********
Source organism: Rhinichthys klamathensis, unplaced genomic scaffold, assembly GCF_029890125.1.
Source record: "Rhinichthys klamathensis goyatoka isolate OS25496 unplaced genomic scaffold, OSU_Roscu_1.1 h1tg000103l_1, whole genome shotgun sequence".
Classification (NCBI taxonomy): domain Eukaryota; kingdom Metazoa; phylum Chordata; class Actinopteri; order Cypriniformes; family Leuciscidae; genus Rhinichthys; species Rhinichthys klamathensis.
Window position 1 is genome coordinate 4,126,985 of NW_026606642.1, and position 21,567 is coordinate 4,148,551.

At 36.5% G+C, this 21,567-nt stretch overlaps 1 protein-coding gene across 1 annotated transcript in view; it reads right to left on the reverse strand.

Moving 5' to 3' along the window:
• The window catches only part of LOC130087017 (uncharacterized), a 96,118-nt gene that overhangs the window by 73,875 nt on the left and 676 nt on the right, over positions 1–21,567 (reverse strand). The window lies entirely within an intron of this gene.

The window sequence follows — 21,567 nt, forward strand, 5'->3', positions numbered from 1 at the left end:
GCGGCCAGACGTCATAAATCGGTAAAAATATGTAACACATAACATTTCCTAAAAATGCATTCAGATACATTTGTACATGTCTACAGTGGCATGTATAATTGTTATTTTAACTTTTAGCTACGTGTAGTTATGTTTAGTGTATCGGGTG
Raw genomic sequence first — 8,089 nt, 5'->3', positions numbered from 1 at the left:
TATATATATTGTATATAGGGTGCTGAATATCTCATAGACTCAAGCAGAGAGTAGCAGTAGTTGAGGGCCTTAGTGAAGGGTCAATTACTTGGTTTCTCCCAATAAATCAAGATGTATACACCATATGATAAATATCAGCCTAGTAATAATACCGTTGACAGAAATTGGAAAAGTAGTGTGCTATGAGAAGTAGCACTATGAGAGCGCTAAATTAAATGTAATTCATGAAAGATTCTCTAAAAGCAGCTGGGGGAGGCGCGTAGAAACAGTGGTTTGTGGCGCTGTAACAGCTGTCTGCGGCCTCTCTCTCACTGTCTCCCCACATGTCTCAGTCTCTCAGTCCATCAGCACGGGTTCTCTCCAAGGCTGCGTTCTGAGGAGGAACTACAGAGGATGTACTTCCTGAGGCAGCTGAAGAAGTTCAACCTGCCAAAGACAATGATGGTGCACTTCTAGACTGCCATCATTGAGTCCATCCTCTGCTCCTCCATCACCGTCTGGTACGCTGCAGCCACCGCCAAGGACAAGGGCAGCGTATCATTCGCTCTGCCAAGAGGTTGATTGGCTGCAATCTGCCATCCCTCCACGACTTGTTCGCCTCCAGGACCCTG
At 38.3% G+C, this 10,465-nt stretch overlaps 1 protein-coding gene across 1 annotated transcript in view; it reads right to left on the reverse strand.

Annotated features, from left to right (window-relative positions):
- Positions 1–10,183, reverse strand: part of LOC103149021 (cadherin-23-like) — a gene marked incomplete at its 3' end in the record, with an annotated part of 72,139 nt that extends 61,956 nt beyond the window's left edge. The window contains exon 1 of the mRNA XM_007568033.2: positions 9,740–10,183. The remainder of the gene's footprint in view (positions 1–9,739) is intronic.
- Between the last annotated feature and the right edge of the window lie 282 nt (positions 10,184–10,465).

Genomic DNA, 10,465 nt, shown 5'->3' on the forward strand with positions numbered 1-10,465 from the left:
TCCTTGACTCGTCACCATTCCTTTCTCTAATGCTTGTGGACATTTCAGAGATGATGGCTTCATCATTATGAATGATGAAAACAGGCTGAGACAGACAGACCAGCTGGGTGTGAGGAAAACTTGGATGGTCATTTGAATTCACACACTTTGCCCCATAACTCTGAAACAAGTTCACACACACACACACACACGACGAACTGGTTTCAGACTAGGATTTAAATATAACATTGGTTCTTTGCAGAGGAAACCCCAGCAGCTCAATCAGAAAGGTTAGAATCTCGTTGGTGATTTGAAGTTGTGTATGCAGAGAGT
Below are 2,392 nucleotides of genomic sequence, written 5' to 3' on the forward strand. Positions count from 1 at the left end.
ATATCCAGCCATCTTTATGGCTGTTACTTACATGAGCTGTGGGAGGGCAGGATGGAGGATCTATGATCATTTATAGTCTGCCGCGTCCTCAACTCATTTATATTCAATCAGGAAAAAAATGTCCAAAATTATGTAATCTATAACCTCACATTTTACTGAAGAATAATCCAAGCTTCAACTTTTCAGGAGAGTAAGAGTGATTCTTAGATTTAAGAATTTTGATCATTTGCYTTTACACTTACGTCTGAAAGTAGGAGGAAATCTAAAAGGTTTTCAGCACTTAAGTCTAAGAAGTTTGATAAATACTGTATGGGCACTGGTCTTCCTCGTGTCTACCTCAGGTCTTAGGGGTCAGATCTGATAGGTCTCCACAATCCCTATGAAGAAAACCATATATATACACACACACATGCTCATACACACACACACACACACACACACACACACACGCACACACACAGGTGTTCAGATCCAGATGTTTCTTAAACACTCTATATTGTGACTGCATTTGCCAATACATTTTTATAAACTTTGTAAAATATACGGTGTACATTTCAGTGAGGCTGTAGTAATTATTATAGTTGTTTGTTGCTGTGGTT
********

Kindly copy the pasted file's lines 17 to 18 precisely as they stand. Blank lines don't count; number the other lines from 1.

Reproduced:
TCCTTGACTCGTCACCATTCCTTTCTCTAATGCTTGTGGACATTTCAGAGATGATGGCTTCATCATTATGAATGATGAAAACAGGCTGAGACAGACAGACCAGCTGGGTGTGAGGAAAACTTGGATGGTCATTTGAATTCACACACTTTGCCCCATAACTCTGAAACAAGTTCACACACACACACACACACGACGAACTGGTTTCAGACTAGGATTTAAATATAACATTGGTTCTTTGCAGAGGAAACCCCAGCAGCTCAATCAGAAAGGTTAGAATCTCGTTGGTGATTTGAAGTTGTGTATGCAGAGAGT
Below are 2,392 nucleotides of genomic sequence, written 5' to 3' on the forward strand. Positions count from 1 at the left end.